The mediation process, because of its adaptability, affordability, and capacity to alter parties' perspectives or actions without the need for force or formal authority, is one of the most popular means of settling violent disputes. For the nonviolent intervention of an outside party, a mediator is the one that entails settling disagreements in the conflict. The parties to the dispute must also consent to the mediator's intervention, which is a non-violent and non-binding decision.  The voluntary method of resolving conflicts, mediation, gives both parties autonomy over the proceedings and gives them the choice to accept or reject the mediator's recommendations. The players, including the parties to the dispute and the mediator, as well as their intentions, are the primary variables influencing the type, course, and conclusion of mediation. Both state and non-state actors are involved in violent confrontations nowadays. Ensuring their goals, reaping substantial benefits, profit and loss analysis, breaking deadlocks, utilizing mediation as a political and communication strategy, lessening international pressure, balancing opportunities and positions, utilizing mediation as a "save face" strategy, and using the mediator as a moderator, verifier, and guarantor for the implementation of a potential agreement are the main reasons adversaries choose mediation as a tool to regulate conflict. The mediator's and the parties' stated reasons for seeking mediation impact the mediation process's structure, which in turn impacts the players' conduct, roles, areas of discussion, and degree of engagement. The success or failure of mediation is determined by how well the players in the mediation align with their motivations.[4]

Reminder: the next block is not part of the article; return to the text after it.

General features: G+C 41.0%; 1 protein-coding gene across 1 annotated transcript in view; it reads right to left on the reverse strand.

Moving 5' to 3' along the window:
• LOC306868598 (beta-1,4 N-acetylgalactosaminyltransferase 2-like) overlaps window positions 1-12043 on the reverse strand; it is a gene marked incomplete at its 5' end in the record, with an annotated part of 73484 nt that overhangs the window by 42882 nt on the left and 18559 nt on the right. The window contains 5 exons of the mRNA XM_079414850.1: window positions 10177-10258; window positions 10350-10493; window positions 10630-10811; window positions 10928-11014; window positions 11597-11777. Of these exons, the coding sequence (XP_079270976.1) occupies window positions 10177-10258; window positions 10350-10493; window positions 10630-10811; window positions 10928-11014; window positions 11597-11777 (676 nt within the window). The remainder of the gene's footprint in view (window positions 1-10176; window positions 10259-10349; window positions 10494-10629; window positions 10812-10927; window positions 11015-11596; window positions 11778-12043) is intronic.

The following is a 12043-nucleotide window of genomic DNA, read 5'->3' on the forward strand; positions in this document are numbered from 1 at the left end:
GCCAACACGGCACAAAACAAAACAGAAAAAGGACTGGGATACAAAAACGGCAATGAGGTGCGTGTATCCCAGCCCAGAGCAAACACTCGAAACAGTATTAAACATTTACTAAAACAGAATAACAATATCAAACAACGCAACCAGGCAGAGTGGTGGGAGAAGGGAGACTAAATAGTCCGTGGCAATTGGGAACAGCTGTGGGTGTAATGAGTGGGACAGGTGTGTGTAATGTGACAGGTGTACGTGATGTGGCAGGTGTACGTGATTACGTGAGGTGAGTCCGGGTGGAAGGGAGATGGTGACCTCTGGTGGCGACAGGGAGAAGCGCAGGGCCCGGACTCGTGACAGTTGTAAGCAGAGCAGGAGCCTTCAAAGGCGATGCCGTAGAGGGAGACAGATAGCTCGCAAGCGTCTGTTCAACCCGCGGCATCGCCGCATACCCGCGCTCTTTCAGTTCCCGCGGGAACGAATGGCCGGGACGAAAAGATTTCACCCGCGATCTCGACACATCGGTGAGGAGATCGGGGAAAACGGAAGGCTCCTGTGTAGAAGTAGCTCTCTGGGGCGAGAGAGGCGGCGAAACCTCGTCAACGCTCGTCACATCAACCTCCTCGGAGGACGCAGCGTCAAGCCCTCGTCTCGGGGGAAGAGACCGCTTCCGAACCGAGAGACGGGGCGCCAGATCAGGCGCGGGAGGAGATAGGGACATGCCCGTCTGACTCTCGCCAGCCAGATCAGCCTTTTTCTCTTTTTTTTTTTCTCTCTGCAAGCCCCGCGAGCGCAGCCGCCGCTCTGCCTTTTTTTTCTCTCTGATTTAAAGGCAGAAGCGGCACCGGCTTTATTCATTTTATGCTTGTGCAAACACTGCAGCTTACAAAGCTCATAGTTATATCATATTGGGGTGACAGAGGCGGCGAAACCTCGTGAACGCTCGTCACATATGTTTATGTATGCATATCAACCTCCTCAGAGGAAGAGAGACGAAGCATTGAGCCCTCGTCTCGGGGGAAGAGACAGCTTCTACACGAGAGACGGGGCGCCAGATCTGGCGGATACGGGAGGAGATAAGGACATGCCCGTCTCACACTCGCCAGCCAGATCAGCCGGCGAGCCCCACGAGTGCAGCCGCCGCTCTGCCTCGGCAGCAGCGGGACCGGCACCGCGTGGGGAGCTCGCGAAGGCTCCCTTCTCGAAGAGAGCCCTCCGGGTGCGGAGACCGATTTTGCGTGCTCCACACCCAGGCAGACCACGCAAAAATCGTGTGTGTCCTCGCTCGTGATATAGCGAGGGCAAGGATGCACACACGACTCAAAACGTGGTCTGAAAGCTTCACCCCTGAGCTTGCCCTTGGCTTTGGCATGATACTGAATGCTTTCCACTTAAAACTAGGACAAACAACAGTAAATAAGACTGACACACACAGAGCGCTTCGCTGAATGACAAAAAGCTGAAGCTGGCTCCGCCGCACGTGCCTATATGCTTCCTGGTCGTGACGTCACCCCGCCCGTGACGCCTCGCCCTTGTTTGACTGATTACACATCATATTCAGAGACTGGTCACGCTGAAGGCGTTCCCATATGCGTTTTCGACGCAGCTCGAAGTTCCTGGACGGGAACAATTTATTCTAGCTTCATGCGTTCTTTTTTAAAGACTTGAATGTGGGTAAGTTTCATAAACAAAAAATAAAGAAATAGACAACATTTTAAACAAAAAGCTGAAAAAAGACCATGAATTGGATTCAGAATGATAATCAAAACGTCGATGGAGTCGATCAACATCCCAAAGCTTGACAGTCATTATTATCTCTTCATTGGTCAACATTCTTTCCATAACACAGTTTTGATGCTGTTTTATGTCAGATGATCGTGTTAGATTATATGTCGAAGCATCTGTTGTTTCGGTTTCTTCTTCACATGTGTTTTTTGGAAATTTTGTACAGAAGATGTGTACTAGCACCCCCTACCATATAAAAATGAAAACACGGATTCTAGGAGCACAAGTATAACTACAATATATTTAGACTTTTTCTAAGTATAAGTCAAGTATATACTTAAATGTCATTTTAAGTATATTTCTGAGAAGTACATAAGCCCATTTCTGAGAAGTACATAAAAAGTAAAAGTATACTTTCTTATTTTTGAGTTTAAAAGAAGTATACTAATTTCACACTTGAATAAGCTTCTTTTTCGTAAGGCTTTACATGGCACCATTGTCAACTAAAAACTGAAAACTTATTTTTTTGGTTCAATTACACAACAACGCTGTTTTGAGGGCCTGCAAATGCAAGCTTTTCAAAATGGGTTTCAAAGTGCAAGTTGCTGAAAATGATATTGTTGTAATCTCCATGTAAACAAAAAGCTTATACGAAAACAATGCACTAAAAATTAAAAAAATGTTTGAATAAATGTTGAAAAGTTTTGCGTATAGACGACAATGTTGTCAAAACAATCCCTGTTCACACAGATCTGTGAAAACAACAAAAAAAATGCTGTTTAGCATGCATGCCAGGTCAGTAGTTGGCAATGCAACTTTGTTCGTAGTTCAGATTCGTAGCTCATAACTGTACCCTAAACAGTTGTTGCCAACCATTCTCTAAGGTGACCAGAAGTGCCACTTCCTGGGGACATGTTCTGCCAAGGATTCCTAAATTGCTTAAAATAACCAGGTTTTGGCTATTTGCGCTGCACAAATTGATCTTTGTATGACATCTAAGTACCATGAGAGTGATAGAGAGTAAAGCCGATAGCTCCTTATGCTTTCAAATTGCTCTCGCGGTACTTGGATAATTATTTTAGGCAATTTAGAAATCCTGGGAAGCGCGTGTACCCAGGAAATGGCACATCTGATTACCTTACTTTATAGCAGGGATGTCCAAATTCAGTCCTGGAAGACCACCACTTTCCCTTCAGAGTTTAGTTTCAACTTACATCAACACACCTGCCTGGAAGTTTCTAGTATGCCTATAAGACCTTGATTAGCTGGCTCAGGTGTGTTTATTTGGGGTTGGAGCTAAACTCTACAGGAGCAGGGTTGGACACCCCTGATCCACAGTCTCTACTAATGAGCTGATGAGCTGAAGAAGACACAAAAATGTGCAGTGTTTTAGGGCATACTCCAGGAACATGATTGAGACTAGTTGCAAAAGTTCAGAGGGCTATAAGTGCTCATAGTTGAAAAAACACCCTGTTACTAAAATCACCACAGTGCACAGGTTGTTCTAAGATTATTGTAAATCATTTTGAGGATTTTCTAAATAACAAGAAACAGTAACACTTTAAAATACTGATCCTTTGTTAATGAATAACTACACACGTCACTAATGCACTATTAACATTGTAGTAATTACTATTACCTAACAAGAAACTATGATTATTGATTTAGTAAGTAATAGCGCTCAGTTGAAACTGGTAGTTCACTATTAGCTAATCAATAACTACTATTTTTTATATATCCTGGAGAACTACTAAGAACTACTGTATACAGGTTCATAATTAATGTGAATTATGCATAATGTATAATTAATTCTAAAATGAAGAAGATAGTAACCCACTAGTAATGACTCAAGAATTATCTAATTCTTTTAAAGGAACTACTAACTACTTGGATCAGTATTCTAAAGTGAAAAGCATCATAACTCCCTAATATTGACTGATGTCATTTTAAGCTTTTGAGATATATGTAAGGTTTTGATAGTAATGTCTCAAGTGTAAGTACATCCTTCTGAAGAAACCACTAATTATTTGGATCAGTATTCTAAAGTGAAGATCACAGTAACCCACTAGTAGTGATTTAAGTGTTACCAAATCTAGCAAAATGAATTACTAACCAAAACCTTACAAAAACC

[1] Rohner, Dominic. "Mediation, military, and money: The promises and pitfalls of outside interventions to end armed conflicts." Journal of Economic Literature (2022).

[2] Wallensteen, Peter, and Isak Svensson. "Talking peace: International mediation in armed conflicts." Journal of Peace Research 51.2 (2014): 315–327.

[3] Svensson, Isak. Elusive peacemakers: A bargaining perspective on mediation in internal armed conflicts. Diss. Institutionen för freds-och konfliktforskning, 2006.

[4] de Coning, Cedric, Ako Muto, and Rui Saraiva, "Adaptive Mediation and Conflict Resolution in Contemporary and Future Armed Conflicts." Adaptive Mediation and Conflict Resolution: Peace-making in Colombia, Mozambique, the Philippines, and Syria. Cham: Springer International Publishing, 2022, 1–17.

  • Despite advancements, the article emphasizes the ongoing need to prioritize mediation in the peace research agenda.
  • The study highlights the significant impact of external events, such as natural catastrophes, on the interpretation of mediation efforts.
  • A key finding emphasizes the necessity of closing the gap between theoretical advancements and practical realities in mediation, urging collaboration between scholars and practitioners.

BY : Vaishnavi Rastogi

All Latest News